In which a veteran of cultural studies seminars in the 1990s moves into academic administration and finds himself a married suburban father of two. Foucault, plus lawn care.
Workshops for Adjuncts
How to reach significant numbers of adjuncts.
This is one of those issues that seems simple enough conceptually, but is really hard to execute well. I’m hoping that some folks out there have cracked the code in a useful and transferable way.
For the usual budgetary reasons, we have to rely on a substantial number of adjunct faculty. (We actually do the same thing in other parts of the college, too, except there we call the part-timers “consultants.”) While some adjuncts come and go fairly quickly, many of them teach here for years. Since they’re on the front lines with students, we’d like to make sure that they are current and engaged in discussions of classroom technology, pedagogy, assessment, classroom management, and similar issues.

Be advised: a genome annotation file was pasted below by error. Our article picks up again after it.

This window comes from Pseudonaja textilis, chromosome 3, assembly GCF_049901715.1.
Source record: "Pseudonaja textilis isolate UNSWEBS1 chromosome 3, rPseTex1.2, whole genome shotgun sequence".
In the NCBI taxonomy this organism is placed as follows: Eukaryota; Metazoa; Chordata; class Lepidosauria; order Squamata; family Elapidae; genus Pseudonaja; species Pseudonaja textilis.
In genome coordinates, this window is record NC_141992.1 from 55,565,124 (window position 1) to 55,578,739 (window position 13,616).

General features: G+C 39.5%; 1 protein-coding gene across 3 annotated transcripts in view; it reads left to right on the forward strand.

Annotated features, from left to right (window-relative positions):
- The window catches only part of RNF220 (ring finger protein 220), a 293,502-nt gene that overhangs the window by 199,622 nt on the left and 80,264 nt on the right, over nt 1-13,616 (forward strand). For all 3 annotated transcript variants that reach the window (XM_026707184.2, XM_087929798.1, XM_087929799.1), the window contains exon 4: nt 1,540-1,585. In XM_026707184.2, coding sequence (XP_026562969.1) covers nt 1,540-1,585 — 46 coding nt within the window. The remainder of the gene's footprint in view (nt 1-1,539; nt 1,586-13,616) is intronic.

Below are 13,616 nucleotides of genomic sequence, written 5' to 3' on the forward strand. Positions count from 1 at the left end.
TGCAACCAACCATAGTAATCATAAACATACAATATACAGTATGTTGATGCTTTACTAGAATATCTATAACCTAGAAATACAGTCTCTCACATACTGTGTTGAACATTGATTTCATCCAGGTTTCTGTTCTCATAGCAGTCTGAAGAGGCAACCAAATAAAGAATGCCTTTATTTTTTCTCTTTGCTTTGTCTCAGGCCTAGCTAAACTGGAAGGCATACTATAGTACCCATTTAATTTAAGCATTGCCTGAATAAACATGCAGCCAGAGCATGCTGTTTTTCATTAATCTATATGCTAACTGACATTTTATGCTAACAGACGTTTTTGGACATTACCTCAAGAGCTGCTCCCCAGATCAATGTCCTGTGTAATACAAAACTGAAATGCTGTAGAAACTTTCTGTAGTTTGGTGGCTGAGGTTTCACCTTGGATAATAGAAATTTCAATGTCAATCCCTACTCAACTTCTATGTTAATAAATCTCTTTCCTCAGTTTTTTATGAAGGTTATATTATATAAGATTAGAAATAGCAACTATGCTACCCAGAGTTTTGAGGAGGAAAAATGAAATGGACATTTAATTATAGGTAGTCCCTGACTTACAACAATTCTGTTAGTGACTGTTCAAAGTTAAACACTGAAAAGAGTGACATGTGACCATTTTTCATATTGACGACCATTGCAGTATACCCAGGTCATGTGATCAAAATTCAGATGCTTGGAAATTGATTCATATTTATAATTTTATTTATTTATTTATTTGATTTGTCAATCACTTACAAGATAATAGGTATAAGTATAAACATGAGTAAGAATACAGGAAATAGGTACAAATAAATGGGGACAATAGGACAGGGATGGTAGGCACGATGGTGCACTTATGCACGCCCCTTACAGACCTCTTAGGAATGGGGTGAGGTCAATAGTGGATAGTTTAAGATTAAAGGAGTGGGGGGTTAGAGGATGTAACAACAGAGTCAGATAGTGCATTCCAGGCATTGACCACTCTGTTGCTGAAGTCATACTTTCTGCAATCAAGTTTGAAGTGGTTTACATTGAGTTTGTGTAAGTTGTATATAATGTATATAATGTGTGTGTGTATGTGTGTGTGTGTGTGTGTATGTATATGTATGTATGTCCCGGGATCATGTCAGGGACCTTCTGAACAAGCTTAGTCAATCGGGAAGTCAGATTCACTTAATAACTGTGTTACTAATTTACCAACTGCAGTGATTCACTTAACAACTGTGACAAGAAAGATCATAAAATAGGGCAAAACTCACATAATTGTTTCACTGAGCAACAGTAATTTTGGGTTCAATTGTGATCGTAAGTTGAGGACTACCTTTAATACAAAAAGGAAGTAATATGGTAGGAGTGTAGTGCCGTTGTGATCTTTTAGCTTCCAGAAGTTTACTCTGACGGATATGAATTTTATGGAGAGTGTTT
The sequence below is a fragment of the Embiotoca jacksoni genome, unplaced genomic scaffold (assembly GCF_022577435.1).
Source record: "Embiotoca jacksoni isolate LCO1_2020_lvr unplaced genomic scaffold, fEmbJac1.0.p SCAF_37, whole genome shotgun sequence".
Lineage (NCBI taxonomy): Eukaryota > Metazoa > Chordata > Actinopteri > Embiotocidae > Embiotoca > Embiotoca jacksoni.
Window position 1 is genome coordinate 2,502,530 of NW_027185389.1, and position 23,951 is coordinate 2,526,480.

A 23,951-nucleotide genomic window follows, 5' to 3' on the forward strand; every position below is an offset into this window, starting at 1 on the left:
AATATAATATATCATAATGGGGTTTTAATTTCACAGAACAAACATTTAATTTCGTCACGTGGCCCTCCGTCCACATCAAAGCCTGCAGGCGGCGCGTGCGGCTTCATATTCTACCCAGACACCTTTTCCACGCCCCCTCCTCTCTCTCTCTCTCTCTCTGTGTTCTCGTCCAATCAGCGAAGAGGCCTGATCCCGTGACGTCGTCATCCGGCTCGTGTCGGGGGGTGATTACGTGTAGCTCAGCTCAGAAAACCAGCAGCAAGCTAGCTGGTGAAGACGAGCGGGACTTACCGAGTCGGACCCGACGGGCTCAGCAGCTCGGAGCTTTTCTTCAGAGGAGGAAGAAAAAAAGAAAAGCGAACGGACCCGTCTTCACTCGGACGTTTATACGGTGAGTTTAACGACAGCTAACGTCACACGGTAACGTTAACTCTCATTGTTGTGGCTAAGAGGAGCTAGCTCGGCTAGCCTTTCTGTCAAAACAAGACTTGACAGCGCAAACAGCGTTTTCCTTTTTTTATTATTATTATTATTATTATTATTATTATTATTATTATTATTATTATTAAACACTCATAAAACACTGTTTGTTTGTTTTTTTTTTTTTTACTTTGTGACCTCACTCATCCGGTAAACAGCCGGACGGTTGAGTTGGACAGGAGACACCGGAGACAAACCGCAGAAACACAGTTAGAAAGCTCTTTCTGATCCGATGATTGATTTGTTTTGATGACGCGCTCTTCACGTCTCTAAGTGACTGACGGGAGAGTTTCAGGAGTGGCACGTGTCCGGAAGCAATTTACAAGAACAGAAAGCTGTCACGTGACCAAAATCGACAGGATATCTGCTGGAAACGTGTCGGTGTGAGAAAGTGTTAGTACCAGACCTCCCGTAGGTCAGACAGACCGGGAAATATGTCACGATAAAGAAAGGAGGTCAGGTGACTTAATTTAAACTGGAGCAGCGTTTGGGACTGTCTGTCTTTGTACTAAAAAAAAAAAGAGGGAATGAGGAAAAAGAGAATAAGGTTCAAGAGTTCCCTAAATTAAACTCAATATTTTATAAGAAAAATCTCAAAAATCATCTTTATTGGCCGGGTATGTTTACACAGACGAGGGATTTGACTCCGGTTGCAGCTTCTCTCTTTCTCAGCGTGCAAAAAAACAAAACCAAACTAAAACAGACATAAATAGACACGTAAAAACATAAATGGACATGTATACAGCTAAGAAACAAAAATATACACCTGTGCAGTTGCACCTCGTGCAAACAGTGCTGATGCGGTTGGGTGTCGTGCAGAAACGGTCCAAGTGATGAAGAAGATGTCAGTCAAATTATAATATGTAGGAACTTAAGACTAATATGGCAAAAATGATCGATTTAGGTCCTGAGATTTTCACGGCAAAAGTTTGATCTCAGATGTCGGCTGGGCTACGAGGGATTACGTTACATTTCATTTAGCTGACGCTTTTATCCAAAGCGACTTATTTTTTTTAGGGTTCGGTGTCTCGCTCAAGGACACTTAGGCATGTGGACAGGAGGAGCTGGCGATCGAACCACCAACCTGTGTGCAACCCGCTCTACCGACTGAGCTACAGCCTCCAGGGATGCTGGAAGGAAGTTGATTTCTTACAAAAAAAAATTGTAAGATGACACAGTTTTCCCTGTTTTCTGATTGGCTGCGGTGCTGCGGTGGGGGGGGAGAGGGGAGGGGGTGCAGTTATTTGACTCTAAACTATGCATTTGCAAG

Over the years, though, when we’ve done workshops for which they were paid to attend, attendance has often been light. That’s particularly true for folks who aren’t brand new hires. That’s probably inevitable, given the diversity of work and life schedules among adjunct faculty, but it’s discouraging.
It’s possible to run workshops on different days and times, of course, and we’ve done some of that. But you start to thin-slice your population when you do that, and there’s a fresh cost to each new workshop. Eventually the marginal utility of one more workshop gets low enough that it just isn’t worth running.
In a perfect world, of course, we’d have enough money that this wouldn’t be a problem. But this isn’t a perfect world. So within the fiscal parameters that actually exist, we’re trying to find a more effective way to reach significant numbers of adjunct faculty.
I should clarify: this isn’t about fixing problems. It’s about helping good people do what they do, better.
Any given time of day, or day of week, is impossible for a significant number of people. The same is true of summers, or any given point during the semester. We’ve tried.
So this is where I’m hoping someone has developed, or tripped over, something useful. Wise and worldly readers, has anyone seen (or developed) a way to reach significant numbers of adjunct faculty with something useful? Preferably something that doesn’t involve spending money we don’t have?
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